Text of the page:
From “Spirals: The Math in Snails and Sunflowers” in Patterns in Nature: Why the Natural World Looks the Way It Does by Philip Ball:
“Of all the patterns and forms of nature, the spiral has probably held the greatest appeal for mystics and dreamers. It is revered by adherents of ‘sacred geometry,’ who consider the patterns and forms of nature to embody spiritual truths of the cosmos. Spirals are found in ancient and indigenous art ranging from the carvings on the Bronze Age stones of Newgrange in Ireland to the paintings of Australian Aborigines.
“Nothing better exemplifies the apparent mystery and profundity of the logarithmic spiral than its manifestation on the heads of flowers such as sunflowers and daisies. The seeds of a sunflower head are arrayed in rows that trace out not just a single logarithmic spiral but two entire sets of them, rotating in opposite directions. The pattern that results has profound mathematical beauty: crystalline precision combined with organic dynamism, creating shapes that seem almost to shift as you stare at them….
“If you count the numbers of spirals in each set, you find that they only take certain values…. For smaller sunflowers there might be 21 spirals in one direction, 34 in the other. For very large heads, there might be as many as 144 and 233. But only these pairs of numbers — never, say, 22 and 35. Why are some of these numbers favored over others?
“No one is yet sure why the sunflower seeds adopt this arithmetical arrangement. One longstanding idea is that it enables the florets or seeds or leaves to pack most efficiently as they bud from the tip of the growing stem…. This is simply a geometric problem: if you want to arrange objects in an array spiraling out from a central source, what should be the angle between one object and the next? It turns out that the most efficient packing, which gives the double-spiral Fibonacci pattern of phyllotaxis, is one for which this angle is about 137.5 degrees — known as the Golden Angle.”
This is the first of two posts with photographs of white asters — most likely, Shasta Daisies (Leucanthemum × superbum) — that I recently took at Oakland Cemetery’s gardens. Many of these Shastas appeared in large clumps — spanning fifteen to twenty feet horizontally — and (as you can see from the first three photos) were quite content to grow in the shade of an old Oak Tree, while edging their way toward sunnier positions on one of the garden’s sidewalks.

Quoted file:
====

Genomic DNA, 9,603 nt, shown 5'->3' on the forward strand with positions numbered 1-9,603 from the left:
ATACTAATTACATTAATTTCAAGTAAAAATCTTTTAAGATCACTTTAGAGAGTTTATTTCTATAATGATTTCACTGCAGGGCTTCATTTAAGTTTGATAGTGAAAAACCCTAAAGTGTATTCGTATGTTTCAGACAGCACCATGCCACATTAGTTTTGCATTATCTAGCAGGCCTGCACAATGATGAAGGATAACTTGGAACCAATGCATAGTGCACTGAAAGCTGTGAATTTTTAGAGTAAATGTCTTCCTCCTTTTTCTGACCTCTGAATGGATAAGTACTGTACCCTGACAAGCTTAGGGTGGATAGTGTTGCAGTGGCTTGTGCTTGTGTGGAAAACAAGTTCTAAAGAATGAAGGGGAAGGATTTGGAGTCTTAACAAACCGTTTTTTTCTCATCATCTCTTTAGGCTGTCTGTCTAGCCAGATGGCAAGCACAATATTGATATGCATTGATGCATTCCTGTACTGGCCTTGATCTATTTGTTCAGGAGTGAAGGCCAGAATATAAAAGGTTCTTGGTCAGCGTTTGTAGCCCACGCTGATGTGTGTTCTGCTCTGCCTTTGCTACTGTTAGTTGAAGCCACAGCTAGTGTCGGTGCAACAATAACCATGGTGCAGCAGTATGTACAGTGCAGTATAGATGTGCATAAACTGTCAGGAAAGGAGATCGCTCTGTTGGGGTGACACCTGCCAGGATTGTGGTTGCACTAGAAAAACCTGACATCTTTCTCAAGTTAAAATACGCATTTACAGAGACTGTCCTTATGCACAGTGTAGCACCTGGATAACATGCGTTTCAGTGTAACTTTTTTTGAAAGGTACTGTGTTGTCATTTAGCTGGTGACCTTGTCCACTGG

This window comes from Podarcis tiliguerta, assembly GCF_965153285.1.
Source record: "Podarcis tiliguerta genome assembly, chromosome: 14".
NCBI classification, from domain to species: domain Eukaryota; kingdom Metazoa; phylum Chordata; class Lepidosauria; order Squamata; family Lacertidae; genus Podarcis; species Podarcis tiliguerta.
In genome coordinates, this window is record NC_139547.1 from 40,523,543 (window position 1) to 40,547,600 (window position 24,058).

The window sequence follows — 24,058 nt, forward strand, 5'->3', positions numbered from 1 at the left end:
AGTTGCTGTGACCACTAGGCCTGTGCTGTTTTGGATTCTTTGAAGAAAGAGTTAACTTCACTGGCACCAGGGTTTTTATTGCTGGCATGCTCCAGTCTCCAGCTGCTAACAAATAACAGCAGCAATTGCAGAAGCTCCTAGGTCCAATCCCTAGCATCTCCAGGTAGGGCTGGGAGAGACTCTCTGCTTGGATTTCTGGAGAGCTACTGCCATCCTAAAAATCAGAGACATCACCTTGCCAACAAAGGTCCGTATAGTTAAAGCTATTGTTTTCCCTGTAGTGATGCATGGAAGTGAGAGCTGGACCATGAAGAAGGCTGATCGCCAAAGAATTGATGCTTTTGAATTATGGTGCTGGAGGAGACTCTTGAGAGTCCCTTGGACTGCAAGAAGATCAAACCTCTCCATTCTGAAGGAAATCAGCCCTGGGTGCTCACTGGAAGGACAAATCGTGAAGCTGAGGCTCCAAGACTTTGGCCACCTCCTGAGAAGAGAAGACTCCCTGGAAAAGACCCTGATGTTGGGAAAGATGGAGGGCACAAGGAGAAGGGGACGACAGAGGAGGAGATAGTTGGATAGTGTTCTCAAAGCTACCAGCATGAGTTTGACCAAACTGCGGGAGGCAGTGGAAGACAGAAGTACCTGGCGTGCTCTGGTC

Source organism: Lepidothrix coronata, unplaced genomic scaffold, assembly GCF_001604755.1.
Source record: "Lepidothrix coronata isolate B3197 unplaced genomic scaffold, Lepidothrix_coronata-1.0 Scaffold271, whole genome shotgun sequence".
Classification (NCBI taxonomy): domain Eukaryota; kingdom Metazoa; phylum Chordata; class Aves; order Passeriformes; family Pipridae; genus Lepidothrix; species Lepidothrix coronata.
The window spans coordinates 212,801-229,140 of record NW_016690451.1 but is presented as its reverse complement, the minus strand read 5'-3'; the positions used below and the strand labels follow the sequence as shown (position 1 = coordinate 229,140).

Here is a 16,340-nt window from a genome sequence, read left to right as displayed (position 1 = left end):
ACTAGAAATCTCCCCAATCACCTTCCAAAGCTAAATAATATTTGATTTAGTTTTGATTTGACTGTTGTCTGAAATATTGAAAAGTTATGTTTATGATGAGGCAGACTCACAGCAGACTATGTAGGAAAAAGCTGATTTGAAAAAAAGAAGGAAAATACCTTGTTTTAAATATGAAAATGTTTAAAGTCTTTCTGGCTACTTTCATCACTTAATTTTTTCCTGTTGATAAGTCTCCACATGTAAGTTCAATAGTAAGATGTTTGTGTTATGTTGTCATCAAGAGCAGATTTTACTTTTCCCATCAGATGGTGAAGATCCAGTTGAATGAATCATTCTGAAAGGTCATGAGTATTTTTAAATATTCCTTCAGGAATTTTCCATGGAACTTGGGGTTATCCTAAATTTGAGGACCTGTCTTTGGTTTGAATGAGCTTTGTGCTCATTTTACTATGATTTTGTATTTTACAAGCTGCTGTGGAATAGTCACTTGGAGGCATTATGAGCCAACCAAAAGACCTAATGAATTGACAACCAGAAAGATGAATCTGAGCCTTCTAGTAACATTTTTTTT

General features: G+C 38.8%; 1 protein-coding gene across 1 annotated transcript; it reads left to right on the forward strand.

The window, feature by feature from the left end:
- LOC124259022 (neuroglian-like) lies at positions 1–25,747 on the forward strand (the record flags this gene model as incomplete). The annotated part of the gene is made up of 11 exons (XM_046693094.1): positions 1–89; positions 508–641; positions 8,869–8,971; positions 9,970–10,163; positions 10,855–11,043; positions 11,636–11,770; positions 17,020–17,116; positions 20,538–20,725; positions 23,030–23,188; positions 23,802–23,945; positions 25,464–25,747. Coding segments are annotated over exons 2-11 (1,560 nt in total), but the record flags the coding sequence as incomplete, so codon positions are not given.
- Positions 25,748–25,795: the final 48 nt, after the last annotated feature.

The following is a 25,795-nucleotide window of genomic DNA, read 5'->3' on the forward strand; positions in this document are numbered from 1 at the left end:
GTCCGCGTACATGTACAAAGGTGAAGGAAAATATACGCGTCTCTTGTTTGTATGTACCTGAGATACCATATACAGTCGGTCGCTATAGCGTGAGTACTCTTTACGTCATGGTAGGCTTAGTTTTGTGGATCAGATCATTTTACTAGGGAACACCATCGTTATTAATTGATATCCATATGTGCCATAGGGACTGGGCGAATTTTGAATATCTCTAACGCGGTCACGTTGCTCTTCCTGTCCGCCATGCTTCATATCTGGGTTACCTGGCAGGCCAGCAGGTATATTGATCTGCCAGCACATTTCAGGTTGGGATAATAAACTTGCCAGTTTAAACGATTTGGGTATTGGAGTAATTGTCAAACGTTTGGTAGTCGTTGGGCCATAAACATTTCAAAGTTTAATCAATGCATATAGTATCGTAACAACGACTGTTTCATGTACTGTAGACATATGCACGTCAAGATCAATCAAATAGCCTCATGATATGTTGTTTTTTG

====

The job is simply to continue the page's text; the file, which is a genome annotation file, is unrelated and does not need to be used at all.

As is true for most of the flowers in the Aster family Asteraceae, the central disc of these daisies actually consists of many tiny, individual flowers — which gave rise to “Composite” or “Compositae” as an earlier name for Asters. While working on some of the close-up photos in this series, like this one…
… I became a bit obsessed with how the orange-yellow disc looks, where (below in a zoomier view), you can see how the center of the center is packed with flowers but the outer edges are not.
In my imagination (such as it is!), I thought maybe some little bees had come around, picked the flowers from the outer rings, and gave them happily to their other bee friends. Hey, why not? But then it occurred to me that they probably wouldn’t have managed such nearly perfect circles as they picked the flowers, so that might not be an accurate observation.
I wanted to learn more about why the central discs looked like this, and after a few abortive attempts, hit on a question I could ask one of my AI Assistants:
When I look at photographs of a daisy’s disc florets, it appears that some of them are empty, especially around the outer edge of their circle. Why do they look like that?
The response I got included several possibilities — including “removal” by insects (haha!) and wind or rain damage — but the most plausible explanation was that the disc fills with flowers from the center outward, and those in the outer rings had not yet matured. Armed with this knowledge, I went back a few days later and checked some of the same flowers again to see if the discs had filled in — but it was too late and the white Shastas were already beyond their flowering stage. Perhaps next fall, I’ll try that again.
That the central disc fills with flowers from the center to the outer edge was equally fascinating to me, and digging into that I learned a little more about what happens. The tiny florets actually grow in two concentric spirals — with one spiral running clockwise and the other running counterclockwise. Look again at the zoomed-in photo and you can clearly see the spirals. And once you see them, you’ll see them every time you look closely at a flower like this.
This arrangement is not only not random, it runs in a mathematical sequence among the flowers in the Aster family. Starting from the center outward, the number of individual florets follows the Fibonacci Sequence — where each subsequent number is the sum of the previous two numbers: 1, 2, 3, 5, 8, 13, 21, 34, 55, 89, 144, 233. Most of the smaller Asters — like the Shastas in this post — have 34 or 55 individual florets (yes, I counted them!) in the outer ring. Sunflowers — also members of the Aster family — are often used to explain this mathematical sequence in nature, so if the subject interests you, search for terms like “Fibonacci sequence and sunflowers” or phyllotaxis (which encompasses the study of natural shapes, merging botany and math) on YouTube and you’ll find quite a few fun explanations.
Thanks for reading and taking a look!